General information: First Jewish presence: 17th century; peak Jewish population: 56 in 1848; Jewish population in 1933: unknown (21 in 1932)
Summary: In 1665, the forerunners of Teschenmoschel’s Jewish community consecrated a cemetery near the town’s general burial grounds. Jewish population figures are not available for the 17th century, but we do know that 22 Jews lived in Teschenmoschel in 1804. During the 19th century, Teschenmoschel Jews were members of the larger Rockenhausen Jewish community. By 1756, religious services were being conducted in a synagogue; established in a residential building, that synagogue is thought to have contained 35 seats for men and 20 for women. In 1893, members of the dwindling Waldgrehweiler Jewish community began to attend services in Teschenmoschel and, as a result, the synagogue received two Torah scrolls. After 1911, however, due to a drop in the Jewish population, the synagogue was rarely used. In 1932, one Jewish child received religious instruction. The Jews of Doermoschel and Waldgrehweiler were affiliated with the Teschenmoschel community. On Pogrom Night, the synagogue was stormed, vandalized and looted; ritual objects were thrown out, loaded onto a horse-drawn wagon and burned just outside the town. The synagogue was sold to the municipality in 1939 and demolished in 1945. Twelve Jews lived in Teschenmoschel in 1938. On October 22, 1940, the remaining six Jews were deported to Gurs, France. At least seven Teschenmoschel Jews perished in the Shoah. In 1950, the municipality returned the synagogue site to the official Jewish community of the Rhine-Palatinate region, which put the site up for sale in 1975.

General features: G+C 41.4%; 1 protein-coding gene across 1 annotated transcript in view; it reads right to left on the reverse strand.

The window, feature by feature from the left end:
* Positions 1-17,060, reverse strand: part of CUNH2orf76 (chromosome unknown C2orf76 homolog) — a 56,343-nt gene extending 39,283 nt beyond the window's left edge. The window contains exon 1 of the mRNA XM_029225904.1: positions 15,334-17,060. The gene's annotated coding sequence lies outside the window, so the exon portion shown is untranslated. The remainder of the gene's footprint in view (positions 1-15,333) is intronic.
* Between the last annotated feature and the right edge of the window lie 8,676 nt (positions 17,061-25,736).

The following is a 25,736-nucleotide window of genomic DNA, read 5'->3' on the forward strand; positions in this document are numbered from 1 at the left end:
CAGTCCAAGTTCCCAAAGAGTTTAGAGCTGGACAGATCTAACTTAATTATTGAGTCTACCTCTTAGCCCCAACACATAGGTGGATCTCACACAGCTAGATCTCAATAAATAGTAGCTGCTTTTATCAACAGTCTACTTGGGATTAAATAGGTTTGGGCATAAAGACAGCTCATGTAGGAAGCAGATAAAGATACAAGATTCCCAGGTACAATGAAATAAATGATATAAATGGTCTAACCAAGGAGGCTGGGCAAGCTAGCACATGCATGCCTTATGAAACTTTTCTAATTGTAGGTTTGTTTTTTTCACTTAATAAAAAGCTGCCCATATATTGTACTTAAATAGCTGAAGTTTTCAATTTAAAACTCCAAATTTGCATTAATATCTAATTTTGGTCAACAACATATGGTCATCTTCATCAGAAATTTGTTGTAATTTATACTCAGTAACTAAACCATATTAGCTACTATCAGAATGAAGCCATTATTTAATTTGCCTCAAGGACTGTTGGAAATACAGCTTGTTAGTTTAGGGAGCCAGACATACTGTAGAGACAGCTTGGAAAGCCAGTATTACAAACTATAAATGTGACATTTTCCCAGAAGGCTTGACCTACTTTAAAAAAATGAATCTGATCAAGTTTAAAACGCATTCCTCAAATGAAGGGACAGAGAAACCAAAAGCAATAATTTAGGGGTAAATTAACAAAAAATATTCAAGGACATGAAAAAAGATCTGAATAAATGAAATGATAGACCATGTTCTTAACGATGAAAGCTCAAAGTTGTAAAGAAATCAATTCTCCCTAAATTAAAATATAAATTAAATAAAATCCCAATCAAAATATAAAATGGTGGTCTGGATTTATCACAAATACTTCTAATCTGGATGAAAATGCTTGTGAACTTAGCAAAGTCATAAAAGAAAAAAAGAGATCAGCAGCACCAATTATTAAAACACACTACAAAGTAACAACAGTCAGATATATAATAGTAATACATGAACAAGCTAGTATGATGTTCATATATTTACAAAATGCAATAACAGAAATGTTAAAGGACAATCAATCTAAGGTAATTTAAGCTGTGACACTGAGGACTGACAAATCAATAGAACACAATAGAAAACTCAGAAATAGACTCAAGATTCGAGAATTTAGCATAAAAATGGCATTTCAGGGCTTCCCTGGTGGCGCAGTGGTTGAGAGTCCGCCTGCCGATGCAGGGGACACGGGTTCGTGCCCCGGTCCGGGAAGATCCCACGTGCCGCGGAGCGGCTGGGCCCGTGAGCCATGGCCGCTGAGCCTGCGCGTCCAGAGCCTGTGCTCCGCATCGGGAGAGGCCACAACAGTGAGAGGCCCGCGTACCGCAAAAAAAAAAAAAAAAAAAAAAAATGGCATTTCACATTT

Author / Sources: Esther Sarah Evans
Sources: AJ, EJL, FGW, SG-RPS